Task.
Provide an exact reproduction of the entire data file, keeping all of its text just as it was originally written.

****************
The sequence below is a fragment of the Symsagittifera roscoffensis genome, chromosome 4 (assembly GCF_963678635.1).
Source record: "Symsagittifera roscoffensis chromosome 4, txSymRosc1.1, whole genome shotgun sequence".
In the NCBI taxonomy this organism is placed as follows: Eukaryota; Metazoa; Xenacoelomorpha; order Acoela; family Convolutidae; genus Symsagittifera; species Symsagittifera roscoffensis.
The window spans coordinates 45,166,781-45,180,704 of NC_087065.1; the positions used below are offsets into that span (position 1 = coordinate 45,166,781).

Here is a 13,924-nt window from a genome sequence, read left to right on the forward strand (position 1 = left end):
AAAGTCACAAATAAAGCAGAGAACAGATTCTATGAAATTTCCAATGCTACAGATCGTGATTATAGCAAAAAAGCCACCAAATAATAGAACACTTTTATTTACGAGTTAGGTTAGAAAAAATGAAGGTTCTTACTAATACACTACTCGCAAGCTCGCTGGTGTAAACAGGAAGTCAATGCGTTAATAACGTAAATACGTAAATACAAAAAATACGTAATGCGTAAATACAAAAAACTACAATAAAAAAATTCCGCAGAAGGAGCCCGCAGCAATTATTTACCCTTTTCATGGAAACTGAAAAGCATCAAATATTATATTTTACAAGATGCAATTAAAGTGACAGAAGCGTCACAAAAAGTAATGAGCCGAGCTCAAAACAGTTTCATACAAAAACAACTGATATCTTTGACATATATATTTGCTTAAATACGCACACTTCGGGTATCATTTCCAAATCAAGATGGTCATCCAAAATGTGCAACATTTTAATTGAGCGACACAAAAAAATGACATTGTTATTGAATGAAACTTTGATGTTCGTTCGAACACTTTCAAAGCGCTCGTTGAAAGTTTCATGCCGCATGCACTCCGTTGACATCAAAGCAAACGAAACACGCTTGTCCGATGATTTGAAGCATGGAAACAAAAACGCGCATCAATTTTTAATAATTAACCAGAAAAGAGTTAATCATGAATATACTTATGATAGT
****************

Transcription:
The sequence below is a fragment of the Symsagittifera roscoffensis genome, chromosome 4 (assembly GCF_963678635.1).
Source record: "Symsagittifera roscoffensis chromosome 4, txSymRosc1.1, whole genome shotgun sequence".
In the NCBI taxonomy this organism is placed as follows: Eukaryota; Metazoa; Xenacoelomorpha; order Acoela; family Convolutidae; genus Symsagittifera; species Symsagittifera roscoffensis.
The window spans coordinates 45,166,781-45,180,704 of NC_087065.1; the positions used below are offsets into that span (position 1 = coordinate 45,166,781).

Here is a 13,924-nt window from a genome sequence, read left to right on the forward strand (position 1 = left end):
AAAGTCACAAATAAAGCAGAGAACAGATTCTATGAAATTTCCAATGCTACAGATCGTGATTATAGCAAAAAAGCCACCAAATAATAGAACACTTTTATTTACGAGTTAGGTTAGAAAAAATGAAGGTTCTTACTAATACACTACTCGCAAGCTCGCTGGTGTAAACAGGAAGTCAATGCGTTAATAACGTAAATACGTAAATACAAAAAATACGTAATGCGTAAATACAAAAAACTACAATAAAAAAATTCCGCAGAAGGAGCCCGCAGCAATTATTTACCCTTTTCATGGAAACTGAAAAGCATCAAATATTATATTTTACAAGATGCAATTAAAGTGACAGAAGCGTCACAAAAAGTAATGAGCCGAGCTCAAAACAGTTTCATACAAAAACAACTGATATCTTTGACATATATATTTGCTTAAATACGCACACTTCGGGTATCATTTCCAAATCAAGATGGTCATCCAAAATGTGCAACATTTTAATTGAGCGACACAAAAAAATGACATTGTTATTGAATGAAACTTTGATGTTCGTTCGAACACTTTCAAAGCGCTCGTTGAAAGTTTCATGCCGCATGCACTCCGTTGACATCAAAGCAAACGAAACACGCTTGTCCGATGATTTGAAGCATGGAAACAAAAACGCGCATCAATTTTTAATAATTAACCAGAAAAGAGTTAATCATGAATATACTTATGATAGT